I just got this question from a student watching one of our webinars:
Are there any disadvantages of not coding my startup ideas myself?
I answered back with a question of my own:
What’s one of the biggest differentiator between successful and failed startup ideas?
My answer: How well you execute on your initial idea.
If you’re hiring an outside developer to build your idea, you simply can’t move fast enough. Imagine that you launch your V1 and users ask you to add a critical feature that you didn’t think about.
What are you going to do?
Since you don’t know how to code, you don’t have many choices. You probably have to contact your initial developer again and ask to be slotted into her availability in the next week. If everything goes great, your users probably see their additional feature in two weeks or so. In the startup universe, two weeks are an eternity.
If you could code, that new feature would be built immediately. A first version would be tested by your friends after a few hours and the final version shipped live the next day. That’s the speed you should aim for with your startup idea.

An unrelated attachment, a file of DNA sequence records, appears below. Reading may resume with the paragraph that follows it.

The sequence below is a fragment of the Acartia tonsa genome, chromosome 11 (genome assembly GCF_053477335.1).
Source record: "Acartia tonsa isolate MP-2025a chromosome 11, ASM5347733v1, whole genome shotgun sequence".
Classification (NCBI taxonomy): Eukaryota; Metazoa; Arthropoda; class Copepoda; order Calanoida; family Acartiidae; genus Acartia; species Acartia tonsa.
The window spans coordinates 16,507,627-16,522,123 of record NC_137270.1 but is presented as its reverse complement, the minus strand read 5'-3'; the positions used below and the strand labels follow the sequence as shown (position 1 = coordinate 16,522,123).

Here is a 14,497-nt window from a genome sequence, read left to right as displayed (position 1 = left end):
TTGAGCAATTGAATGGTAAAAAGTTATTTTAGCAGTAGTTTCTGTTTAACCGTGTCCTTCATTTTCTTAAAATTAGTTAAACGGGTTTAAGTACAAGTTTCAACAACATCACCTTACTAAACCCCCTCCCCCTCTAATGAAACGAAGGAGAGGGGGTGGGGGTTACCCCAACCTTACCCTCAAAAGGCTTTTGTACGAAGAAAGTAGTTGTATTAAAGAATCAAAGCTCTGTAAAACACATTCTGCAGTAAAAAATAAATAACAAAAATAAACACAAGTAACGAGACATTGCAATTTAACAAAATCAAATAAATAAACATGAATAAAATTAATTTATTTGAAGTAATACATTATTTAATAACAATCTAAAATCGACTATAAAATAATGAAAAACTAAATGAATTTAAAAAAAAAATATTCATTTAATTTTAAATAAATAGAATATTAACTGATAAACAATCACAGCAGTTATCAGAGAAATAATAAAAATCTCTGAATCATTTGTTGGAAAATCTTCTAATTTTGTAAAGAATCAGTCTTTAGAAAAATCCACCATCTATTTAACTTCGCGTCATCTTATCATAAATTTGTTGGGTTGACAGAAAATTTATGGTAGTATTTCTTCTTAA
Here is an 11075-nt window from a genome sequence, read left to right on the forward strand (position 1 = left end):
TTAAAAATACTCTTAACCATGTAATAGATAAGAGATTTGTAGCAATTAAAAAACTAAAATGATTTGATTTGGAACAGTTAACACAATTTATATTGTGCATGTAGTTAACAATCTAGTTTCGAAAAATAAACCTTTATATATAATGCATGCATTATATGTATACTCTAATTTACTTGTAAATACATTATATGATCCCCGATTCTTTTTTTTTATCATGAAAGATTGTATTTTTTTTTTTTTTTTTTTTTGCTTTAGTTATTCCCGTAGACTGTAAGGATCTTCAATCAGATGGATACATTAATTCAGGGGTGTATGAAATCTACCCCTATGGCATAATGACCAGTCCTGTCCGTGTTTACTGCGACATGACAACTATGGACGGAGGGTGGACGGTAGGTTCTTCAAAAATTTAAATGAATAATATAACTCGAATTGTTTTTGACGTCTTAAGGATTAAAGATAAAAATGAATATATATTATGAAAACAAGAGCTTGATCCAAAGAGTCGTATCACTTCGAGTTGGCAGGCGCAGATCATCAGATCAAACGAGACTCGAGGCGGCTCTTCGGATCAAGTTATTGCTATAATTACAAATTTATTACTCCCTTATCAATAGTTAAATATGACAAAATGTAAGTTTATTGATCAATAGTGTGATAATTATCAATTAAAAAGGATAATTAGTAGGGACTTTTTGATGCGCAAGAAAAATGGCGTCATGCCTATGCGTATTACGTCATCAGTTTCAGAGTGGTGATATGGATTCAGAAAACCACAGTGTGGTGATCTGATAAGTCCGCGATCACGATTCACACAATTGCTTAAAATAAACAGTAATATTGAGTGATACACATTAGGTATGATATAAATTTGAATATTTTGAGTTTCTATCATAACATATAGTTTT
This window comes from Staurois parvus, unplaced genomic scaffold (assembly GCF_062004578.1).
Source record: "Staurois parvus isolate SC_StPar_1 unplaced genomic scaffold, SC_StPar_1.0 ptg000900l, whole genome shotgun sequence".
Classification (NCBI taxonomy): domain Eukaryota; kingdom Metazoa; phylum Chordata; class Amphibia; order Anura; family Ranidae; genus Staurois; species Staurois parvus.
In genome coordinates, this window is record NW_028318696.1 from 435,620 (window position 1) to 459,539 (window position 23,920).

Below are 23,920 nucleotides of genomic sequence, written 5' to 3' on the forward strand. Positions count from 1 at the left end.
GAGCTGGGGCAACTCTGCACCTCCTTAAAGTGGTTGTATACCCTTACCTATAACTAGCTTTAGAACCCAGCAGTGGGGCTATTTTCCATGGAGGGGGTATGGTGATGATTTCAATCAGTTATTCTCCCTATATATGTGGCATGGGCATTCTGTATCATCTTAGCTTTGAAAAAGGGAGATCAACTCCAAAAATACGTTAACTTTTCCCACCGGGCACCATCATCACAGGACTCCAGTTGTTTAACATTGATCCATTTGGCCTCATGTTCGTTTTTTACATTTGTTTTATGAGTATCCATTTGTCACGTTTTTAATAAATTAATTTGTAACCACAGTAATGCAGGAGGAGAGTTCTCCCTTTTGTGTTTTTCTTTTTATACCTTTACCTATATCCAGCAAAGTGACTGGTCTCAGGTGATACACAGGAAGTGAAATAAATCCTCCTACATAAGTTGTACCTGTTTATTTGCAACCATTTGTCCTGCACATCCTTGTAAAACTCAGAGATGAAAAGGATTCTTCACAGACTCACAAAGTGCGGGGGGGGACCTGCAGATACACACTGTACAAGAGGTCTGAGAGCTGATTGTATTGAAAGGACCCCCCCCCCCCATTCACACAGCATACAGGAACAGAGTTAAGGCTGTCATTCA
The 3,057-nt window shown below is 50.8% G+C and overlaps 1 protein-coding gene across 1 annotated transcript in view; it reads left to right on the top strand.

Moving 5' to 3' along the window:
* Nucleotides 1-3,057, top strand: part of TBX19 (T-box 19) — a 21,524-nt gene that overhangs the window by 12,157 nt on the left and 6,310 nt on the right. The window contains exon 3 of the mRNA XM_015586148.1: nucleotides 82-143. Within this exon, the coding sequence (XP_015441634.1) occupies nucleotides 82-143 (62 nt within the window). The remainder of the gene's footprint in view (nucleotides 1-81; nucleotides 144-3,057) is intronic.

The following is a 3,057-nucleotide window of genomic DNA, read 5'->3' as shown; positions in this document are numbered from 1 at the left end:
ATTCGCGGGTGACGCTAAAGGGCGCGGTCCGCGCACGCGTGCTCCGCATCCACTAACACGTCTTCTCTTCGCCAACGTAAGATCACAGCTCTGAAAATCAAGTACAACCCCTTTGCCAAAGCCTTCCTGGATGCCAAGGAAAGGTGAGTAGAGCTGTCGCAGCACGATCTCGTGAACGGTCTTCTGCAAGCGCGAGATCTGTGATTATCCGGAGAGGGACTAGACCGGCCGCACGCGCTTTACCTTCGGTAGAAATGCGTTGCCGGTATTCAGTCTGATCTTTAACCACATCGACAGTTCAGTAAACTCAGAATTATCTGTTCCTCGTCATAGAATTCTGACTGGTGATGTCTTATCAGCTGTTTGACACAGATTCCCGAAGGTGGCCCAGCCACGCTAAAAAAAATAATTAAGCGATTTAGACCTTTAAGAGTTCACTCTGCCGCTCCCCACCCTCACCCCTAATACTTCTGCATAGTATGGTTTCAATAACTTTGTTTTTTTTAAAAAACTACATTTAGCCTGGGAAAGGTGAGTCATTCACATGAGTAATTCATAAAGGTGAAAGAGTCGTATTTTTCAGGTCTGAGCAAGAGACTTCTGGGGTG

Compare those two scenarios and you can see a clear winner. Within a single month, the person who can code iterated and improved the product at least 10 times. The person who can not code, probably still waits to hear back from his hired developer.
In other words, knowing how to code enables you to keep your feedback-iteration loops very short and helps you build a great product in the early stages.
But the advantage of being a technical founder doesn’t stop here.
If you’re looking down the line, knowing how to code will be extremely important when hiring a world class team. That’s because you can evaluate technical team members yourself and avoid the “we paid this developer for 3 months and he produced nothing” loop that so many early stage startup ideas get caught in.